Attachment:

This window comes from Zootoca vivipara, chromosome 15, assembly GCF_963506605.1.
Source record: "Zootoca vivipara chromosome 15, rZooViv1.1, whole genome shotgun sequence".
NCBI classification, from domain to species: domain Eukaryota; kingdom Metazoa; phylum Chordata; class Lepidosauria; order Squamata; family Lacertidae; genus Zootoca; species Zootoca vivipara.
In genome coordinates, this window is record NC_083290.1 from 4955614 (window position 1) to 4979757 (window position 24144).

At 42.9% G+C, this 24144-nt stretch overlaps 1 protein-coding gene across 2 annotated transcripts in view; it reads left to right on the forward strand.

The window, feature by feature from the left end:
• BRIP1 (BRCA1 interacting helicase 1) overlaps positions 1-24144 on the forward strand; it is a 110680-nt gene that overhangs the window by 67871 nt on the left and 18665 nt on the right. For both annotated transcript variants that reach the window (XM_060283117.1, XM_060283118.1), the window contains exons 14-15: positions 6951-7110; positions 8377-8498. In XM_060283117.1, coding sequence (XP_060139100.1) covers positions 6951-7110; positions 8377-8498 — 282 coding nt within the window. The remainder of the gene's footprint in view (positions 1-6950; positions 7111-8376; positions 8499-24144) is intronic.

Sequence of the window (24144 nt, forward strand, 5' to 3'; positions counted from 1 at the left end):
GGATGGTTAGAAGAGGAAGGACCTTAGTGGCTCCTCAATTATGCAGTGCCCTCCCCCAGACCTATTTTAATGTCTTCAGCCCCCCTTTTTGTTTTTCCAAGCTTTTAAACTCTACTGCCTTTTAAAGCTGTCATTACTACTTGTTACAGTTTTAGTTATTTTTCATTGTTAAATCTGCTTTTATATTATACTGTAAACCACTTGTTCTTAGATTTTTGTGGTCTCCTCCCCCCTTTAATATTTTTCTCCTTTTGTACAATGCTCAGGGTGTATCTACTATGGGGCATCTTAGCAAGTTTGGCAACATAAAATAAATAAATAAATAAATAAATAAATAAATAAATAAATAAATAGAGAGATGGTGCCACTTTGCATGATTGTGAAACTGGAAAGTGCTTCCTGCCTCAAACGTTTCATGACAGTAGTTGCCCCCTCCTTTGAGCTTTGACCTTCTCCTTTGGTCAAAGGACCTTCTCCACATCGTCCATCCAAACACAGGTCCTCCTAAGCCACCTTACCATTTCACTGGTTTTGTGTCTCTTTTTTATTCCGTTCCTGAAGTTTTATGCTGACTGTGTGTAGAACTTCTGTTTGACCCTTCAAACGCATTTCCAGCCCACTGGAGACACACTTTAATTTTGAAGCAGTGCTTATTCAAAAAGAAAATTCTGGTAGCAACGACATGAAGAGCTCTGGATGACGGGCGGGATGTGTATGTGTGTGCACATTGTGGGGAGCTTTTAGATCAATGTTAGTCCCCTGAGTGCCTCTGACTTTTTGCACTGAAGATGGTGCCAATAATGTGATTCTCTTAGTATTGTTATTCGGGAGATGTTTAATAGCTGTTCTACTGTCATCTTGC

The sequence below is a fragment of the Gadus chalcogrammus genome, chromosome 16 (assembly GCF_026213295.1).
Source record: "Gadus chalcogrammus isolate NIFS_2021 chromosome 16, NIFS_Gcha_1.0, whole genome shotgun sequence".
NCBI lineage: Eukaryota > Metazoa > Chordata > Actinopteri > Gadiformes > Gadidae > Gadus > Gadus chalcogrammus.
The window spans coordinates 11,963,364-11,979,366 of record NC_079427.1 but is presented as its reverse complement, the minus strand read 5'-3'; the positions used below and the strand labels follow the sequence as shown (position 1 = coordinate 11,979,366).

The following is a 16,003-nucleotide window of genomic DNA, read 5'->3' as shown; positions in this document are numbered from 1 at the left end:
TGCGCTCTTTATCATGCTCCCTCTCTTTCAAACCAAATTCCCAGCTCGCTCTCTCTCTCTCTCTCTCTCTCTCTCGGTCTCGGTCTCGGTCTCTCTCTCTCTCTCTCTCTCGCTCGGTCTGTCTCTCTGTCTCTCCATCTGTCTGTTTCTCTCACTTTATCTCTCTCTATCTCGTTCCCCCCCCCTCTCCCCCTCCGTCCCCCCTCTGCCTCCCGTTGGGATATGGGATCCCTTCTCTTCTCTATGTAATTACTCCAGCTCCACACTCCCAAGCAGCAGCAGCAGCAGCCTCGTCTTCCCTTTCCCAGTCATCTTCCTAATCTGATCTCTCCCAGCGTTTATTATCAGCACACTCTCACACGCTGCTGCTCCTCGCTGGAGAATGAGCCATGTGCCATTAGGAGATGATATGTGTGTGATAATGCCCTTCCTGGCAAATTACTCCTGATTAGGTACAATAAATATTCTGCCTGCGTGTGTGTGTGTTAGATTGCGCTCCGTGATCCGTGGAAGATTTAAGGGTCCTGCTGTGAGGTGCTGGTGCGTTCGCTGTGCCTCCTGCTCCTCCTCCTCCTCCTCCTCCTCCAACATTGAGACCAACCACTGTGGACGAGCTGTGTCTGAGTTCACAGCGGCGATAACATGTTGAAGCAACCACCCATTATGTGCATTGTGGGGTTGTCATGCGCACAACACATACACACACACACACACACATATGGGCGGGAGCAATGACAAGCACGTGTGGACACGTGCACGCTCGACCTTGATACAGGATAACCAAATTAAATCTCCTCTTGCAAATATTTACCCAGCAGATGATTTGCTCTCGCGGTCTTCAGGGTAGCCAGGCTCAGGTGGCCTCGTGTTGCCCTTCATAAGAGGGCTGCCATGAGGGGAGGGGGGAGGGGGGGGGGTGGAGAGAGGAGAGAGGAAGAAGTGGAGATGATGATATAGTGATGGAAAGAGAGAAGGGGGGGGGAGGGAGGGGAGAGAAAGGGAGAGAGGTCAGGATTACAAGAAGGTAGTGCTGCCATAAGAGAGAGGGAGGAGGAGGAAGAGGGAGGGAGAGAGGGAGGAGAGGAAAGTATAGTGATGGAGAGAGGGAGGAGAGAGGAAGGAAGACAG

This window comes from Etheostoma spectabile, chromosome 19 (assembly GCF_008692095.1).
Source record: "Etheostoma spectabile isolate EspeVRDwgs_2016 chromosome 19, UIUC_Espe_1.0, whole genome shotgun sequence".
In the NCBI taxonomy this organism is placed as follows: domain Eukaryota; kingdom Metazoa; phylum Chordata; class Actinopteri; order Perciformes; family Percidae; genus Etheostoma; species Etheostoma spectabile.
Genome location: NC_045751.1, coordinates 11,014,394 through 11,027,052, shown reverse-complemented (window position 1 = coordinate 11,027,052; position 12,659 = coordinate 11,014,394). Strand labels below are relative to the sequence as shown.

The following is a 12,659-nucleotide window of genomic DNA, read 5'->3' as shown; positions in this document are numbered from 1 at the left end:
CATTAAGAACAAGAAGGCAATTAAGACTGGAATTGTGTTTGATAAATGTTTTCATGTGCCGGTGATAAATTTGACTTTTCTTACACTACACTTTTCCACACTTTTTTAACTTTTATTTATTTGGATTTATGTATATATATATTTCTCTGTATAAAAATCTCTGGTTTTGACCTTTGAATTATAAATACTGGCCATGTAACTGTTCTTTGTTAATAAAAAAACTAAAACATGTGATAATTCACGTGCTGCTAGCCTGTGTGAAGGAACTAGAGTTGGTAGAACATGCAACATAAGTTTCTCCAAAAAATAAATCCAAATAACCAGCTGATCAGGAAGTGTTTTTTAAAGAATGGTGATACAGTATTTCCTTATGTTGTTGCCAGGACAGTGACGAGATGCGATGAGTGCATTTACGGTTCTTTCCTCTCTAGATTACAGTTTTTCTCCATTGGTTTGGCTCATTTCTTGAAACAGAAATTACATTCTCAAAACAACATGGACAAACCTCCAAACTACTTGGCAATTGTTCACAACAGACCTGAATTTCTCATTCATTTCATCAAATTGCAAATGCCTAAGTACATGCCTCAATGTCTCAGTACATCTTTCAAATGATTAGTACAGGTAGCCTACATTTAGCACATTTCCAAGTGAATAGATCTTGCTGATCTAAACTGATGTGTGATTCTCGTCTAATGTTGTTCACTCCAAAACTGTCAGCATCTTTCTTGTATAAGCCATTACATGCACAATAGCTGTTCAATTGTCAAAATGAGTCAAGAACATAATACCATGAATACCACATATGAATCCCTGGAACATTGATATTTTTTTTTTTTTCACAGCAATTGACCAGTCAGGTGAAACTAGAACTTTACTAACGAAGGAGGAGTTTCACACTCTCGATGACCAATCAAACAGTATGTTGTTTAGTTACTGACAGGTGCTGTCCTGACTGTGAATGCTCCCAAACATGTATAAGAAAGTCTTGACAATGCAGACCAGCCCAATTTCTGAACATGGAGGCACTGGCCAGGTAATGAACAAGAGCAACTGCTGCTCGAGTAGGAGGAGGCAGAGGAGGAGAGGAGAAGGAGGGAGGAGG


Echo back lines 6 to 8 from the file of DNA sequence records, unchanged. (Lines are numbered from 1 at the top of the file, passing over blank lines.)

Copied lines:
The window, feature by feature from the left end:
• BRIP1 (BRCA1 interacting helicase 1) overlaps positions 1-24144 on the forward strand; it is a 110680-nt gene that overhangs the window by 67871 nt on the left and 18665 nt on the right. For both annotated transcript variants that reach the window (XM_060283117.1, XM_060283118.1), the window contains exons 14-15: positions 6951-7110; positions 8377-8498. In XM_060283117.1, coding sequence (XP_060139100.1) covers positions 6951-7110; positions 8377-8498 — 282 coding nt within the window. The remainder of the gene's footprint in view (positions 1-6950; positions 7111-8376; positions 8499-24144) is intronic.

Sequence of the window (24144 nt, forward strand, 5' to 3'; positions counted from 1 at the left end):